Solo Female on a Layover in Beijing? Do a Great Wall Tour!

The Great Wall of China! It was one of those destinations that I figured I’d get to someday but that I’d just never made the time for.

With an upcoming 12-hour layover in Beijing, I was ready to grab my chance to visit the famous Great Wall.

But I was alone, I’d never been to China, and I didn’t know the first thing about how to get to the Great Wall or how to get back in time for my next flight.

So, I did some research, had a few back and forth email run-ins with a possible scammer (!!), and in the end, had an awesome, no-stress tour with a company called BeijingLayoverTour, which I found reviewed on many travel blogs beforehand.

THERE ARE CHEAPER WAYS than this to see the Great Wall but I wanted everything taken care of for me for this particular tour, as I was traveling alone after a long, muddy, backpacker-y couple of months in the Indonesian rainforest.  

It was a self-indulgent splurge at $180 USD, booked last minute, and probably the only private tour I have ever been on to a major world monument! Also, I don’t always feel like being my dirty backpacker-self. If you’re feeling fancy too, consider this fun Beijing layover adventure…

Book your tour online in advance

This can be hard for travelers who don’t like to plan ahead of time, but for this kind of trip with a tight time frame, I think it was necessary.

The layover package tour business seems to have cropped up just in the past few years, since the opening of easier short-term visa-free stays in China for some countries.

You can still arrange a trip to the Great Wall yourself if you want, of course. I searched and found a few options to get to the Great Wall from the Beijing airport and back again on my own.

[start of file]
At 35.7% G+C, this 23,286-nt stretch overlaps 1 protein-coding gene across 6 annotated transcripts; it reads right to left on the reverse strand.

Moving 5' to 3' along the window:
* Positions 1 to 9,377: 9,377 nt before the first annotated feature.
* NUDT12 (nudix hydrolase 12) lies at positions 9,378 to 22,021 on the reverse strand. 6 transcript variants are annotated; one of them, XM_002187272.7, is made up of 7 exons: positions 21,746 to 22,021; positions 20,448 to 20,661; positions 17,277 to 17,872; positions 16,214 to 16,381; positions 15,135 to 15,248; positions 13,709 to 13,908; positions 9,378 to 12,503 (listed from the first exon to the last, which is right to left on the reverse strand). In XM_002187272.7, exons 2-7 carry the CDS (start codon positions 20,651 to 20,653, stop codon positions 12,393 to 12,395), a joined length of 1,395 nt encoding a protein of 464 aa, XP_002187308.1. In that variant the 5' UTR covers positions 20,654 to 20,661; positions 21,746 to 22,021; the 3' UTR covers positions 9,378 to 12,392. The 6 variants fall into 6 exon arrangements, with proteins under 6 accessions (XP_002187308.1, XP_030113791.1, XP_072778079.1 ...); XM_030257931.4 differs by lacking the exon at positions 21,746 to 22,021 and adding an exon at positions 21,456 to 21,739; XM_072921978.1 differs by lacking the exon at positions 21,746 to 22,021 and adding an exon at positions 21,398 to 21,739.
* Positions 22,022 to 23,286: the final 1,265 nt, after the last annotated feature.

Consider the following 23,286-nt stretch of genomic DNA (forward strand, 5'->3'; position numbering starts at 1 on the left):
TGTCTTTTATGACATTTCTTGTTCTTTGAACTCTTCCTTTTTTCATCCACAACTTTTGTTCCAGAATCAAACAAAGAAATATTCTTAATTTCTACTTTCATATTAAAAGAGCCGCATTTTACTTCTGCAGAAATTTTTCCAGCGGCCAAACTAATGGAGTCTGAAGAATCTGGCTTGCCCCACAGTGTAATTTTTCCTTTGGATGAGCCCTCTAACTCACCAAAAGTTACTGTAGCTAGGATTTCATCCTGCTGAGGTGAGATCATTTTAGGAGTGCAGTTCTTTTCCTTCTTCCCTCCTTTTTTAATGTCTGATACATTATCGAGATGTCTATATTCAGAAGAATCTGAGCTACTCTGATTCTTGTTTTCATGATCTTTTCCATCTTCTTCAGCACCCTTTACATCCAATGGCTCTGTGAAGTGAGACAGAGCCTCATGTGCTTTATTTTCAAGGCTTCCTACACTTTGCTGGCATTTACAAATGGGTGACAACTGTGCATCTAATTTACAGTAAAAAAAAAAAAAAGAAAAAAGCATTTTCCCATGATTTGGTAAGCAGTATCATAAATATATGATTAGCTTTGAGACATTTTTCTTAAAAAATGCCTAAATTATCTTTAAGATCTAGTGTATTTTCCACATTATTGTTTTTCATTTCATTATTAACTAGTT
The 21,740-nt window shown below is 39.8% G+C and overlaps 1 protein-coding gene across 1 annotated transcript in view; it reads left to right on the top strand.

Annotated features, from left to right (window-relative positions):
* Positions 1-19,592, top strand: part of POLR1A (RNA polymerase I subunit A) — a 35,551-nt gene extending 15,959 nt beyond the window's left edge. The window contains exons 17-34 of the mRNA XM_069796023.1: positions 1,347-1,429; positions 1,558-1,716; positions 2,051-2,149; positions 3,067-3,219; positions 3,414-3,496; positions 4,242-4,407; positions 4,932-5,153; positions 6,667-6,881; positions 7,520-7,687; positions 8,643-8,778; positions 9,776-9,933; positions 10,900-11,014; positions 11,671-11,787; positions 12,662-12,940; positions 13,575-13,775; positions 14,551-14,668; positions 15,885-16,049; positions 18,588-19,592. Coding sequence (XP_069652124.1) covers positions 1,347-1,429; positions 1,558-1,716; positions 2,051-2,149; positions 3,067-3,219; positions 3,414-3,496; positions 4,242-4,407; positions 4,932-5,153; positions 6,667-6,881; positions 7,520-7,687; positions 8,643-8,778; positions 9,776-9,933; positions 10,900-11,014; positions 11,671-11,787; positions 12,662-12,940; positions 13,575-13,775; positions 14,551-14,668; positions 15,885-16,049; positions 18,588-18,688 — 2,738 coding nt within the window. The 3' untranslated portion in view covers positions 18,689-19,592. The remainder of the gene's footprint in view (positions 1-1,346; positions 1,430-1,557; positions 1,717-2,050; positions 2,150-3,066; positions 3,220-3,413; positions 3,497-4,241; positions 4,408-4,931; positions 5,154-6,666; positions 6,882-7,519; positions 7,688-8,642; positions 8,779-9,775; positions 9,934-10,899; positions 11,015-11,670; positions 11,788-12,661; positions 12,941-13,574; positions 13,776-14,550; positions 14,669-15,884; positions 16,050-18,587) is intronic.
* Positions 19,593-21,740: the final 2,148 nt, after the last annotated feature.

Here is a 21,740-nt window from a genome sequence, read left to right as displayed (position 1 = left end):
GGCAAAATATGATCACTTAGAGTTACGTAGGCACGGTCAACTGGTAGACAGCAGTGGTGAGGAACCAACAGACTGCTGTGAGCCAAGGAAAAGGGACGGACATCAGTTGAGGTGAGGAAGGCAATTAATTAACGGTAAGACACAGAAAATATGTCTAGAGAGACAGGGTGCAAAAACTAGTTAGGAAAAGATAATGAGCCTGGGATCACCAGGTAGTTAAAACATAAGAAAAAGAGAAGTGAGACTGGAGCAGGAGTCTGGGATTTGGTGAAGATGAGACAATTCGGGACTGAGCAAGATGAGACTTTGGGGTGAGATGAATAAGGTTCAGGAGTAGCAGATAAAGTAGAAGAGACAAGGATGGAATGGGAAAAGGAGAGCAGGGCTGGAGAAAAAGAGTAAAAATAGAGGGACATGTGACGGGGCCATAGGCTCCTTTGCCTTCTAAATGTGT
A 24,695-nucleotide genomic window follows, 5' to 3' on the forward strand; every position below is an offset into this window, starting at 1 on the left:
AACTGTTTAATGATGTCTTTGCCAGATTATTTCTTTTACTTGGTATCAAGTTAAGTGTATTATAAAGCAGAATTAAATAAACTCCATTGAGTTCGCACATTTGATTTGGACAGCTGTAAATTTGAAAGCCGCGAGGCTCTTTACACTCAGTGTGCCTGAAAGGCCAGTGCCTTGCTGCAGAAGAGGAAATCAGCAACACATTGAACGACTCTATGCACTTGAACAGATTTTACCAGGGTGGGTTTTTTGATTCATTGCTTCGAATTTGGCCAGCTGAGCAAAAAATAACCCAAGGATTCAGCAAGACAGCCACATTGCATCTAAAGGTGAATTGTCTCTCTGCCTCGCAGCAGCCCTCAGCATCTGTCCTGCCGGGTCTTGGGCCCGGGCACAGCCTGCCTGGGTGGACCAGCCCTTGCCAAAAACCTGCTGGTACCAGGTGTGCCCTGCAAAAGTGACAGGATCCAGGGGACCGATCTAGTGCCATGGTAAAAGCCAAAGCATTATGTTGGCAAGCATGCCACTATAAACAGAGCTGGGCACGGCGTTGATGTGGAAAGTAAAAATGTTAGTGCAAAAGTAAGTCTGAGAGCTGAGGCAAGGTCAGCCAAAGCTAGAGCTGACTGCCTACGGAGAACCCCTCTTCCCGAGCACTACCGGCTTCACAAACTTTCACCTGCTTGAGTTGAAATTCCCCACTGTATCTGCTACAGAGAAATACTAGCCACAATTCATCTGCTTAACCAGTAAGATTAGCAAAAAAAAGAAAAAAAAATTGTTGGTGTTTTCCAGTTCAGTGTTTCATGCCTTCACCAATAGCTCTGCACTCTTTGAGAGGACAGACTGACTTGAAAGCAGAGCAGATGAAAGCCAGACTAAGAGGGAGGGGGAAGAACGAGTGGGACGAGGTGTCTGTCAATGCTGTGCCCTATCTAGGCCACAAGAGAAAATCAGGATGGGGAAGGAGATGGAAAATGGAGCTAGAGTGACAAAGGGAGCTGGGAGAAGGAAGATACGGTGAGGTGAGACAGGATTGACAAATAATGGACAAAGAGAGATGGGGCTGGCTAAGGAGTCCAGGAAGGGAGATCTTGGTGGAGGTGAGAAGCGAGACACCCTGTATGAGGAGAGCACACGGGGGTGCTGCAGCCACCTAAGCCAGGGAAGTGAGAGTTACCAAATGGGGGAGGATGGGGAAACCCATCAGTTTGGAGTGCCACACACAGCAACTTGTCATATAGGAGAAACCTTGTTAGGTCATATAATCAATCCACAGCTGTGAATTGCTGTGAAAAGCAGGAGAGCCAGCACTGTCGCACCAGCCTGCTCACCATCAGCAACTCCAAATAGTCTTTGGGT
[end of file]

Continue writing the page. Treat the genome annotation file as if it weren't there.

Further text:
For me personally, I didn’t want to risk sketchy taxi scams I’d read about, and was too lazy to figure out the train and bus combinations you can take to different sections of the Wall. Especially when I needed to make it back in time for another flight. But it is possible! Don’t be dissuaded by my laziness, and do some research if that sounds preferable to you.

I paid a steep $180 plus tip, which I would never usually do! But this was booked so last minute that I didn’t have the option of joining a larger group, which would have made it significantly cheaper. Instead, I had a private car with a driver and a tour guide all to myself. #spoiled

I signed up for the Mutianyu Great Wall Layover Tour (Half-day tour) which includes (as listed in my confirmation PDF, emailed to me from BeijingLayoverTour):

*Admission fees for all of the sightseeing spots listed in the itinerary.

*Free-bottled mineral water.

*Private English-speaking tour guide and private vehicle for transfers & sightseeing.

*Service charge & government taxes.

*China life tourist accident/casualty insurance.

There are some other tours listed on their website which seem pretty cool too, including one to the Forbidden City (!).

Casually drinking a Coke on the Great Wall of China, no big deal.

Beware of scams

This gets a bit detailed, so if you’re not concerned with scams, just skip over this and go with BeijingLayoverTour!

I’m going to tell you about the email exchanges I had with a company and you can decide for yourself if this was a scam or not. I decided that I didn’t want to risk it based on my intuition, but I’m still not completely sure.

There’s a company called LayoverTourBeijing, which is so close-sounding to the company I eventually went with (BeijingLayoverTour). After visiting this other company’s website, I emailed them my flight information (which you have to do so they can arrange your tour), and they quoted me at $200 total and asked for a $50 deposit, which was more expensive than the price listed on their website (the total, not the deposit—the deposit was weirdly lower, actually).

This incongruency was strike one for me, and then when I emailed them to say I would get back to them shortly, they sent me another email urging me to book as soon as possible because it was “peak season.”